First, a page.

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Thunder Bay charity sends sewing machines to El Salvador (3 Photos)

Villagers learn how to sew in a new community centre.
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THUNDER BAY — A city-based charity known for collecting medical equipment for third-world hospitals has expanded its overseas outreach to help people make clothing.

An announcement from Medical Equipment Modernization Opportunity says the project was inspired in part by the Chinese proverb "If you give a person a fish, you have fed them for a day. But if you teach them to fish, you have fed them for life."

MEMO said its initiative uses the same concept: "If you give someone a shirt, you have dressed them for awhile. But if you teach them to sew, you have clothed them for life."

The charity provides sewing machines, sewing material and fabric for a nine-month sewing course for unemployed residents of Tutulepeque, El Salvador.

It's a remote village where Cecilia Huezo of Thunder Bay has developed a community centre where the programming includes a sewing school.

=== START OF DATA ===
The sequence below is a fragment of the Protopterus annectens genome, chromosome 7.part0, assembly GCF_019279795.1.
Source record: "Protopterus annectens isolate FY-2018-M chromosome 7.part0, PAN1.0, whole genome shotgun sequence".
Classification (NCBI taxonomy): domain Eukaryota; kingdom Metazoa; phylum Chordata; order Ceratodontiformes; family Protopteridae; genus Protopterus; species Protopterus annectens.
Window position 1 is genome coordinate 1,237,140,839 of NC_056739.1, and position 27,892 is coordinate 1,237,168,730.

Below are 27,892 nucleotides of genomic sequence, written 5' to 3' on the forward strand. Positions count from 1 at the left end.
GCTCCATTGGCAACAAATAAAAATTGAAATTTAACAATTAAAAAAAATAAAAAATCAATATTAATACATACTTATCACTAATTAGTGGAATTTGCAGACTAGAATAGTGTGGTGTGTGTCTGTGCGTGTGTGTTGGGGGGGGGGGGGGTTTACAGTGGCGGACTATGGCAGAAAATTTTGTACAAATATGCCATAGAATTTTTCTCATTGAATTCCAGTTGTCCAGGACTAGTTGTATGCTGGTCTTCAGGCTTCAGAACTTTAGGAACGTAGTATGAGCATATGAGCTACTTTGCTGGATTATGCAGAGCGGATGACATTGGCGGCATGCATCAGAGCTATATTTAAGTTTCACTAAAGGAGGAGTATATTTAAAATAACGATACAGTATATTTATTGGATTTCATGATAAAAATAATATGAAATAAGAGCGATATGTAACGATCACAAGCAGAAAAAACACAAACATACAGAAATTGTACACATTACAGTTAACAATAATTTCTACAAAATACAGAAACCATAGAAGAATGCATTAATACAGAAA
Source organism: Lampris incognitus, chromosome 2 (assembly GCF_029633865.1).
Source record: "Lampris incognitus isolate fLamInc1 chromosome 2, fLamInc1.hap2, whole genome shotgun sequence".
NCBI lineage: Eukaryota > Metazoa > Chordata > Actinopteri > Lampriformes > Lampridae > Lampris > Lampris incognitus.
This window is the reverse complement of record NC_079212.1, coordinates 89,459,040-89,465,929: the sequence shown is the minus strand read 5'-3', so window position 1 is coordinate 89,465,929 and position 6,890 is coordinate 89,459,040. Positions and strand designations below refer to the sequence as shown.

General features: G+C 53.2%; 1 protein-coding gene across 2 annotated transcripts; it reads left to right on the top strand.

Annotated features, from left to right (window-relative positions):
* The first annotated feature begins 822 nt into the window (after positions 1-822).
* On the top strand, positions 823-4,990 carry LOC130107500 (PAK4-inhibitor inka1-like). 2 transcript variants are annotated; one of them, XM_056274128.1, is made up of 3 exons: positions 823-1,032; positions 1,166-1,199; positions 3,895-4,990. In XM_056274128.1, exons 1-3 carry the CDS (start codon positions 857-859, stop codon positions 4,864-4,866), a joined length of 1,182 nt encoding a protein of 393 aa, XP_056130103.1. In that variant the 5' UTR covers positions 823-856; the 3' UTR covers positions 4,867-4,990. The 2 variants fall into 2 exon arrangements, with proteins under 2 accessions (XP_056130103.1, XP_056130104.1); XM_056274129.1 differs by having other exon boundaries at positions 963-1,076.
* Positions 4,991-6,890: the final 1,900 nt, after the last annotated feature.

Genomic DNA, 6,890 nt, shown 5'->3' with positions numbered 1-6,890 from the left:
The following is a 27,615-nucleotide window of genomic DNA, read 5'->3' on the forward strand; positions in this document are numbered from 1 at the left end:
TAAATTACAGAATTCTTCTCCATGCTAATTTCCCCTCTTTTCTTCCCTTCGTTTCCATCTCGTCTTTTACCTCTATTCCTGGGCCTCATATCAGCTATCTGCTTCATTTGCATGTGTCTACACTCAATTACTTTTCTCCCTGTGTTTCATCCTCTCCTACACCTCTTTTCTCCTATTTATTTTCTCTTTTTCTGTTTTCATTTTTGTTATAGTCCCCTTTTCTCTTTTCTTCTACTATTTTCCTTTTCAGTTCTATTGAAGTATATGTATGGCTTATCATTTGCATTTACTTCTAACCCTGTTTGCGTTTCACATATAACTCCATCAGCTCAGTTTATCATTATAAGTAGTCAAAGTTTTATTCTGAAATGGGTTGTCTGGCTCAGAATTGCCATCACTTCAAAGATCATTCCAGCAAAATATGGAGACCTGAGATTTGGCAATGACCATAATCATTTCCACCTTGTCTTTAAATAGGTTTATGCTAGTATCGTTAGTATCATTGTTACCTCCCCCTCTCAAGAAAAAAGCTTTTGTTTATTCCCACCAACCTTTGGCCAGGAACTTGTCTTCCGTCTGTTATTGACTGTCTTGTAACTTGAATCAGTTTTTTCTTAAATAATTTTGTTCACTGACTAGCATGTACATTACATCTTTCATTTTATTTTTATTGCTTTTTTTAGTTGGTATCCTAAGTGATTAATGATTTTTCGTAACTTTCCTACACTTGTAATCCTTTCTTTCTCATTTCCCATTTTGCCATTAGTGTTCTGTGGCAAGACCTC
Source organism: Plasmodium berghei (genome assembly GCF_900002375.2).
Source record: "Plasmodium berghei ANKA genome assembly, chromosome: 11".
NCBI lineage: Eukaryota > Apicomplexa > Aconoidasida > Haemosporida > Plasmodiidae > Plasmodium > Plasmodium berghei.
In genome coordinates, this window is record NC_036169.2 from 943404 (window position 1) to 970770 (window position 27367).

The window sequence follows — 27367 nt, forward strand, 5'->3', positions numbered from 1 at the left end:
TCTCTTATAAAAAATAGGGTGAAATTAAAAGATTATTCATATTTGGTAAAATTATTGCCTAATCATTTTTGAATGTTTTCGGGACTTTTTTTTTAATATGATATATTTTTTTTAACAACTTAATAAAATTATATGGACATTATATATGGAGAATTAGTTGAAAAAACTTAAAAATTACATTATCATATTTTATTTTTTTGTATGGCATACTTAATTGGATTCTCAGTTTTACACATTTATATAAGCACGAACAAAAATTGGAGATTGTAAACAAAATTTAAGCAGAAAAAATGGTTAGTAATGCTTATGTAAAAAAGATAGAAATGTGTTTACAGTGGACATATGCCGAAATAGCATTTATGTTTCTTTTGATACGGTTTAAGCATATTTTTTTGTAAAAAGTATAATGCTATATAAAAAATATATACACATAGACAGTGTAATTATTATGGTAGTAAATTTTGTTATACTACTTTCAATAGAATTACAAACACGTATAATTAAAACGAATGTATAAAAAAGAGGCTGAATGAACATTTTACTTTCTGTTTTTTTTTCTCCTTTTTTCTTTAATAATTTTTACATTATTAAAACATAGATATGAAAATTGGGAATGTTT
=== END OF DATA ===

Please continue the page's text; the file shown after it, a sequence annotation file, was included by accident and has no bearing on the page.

One of 16 students there was a destitute man who now has a cottage industry on the front porch of his new 600-square-foot prefabricated steel home, built by villagers and by volunteers from Alberta.

Huezo's brother Manuel, who also lives in Thunder Bay and is a sewing machine mechanic, recently visited Tutulepeque to show the students how to maintain their machines.

Seven machines were supplied recently by Thunder Bay's Irene Juvsik after she had them refurbished for the next class of sewing school students.

They arrived in El Salvador in an ocean container on September l along with hospital furnishings and supplies collected by MEMO.

 





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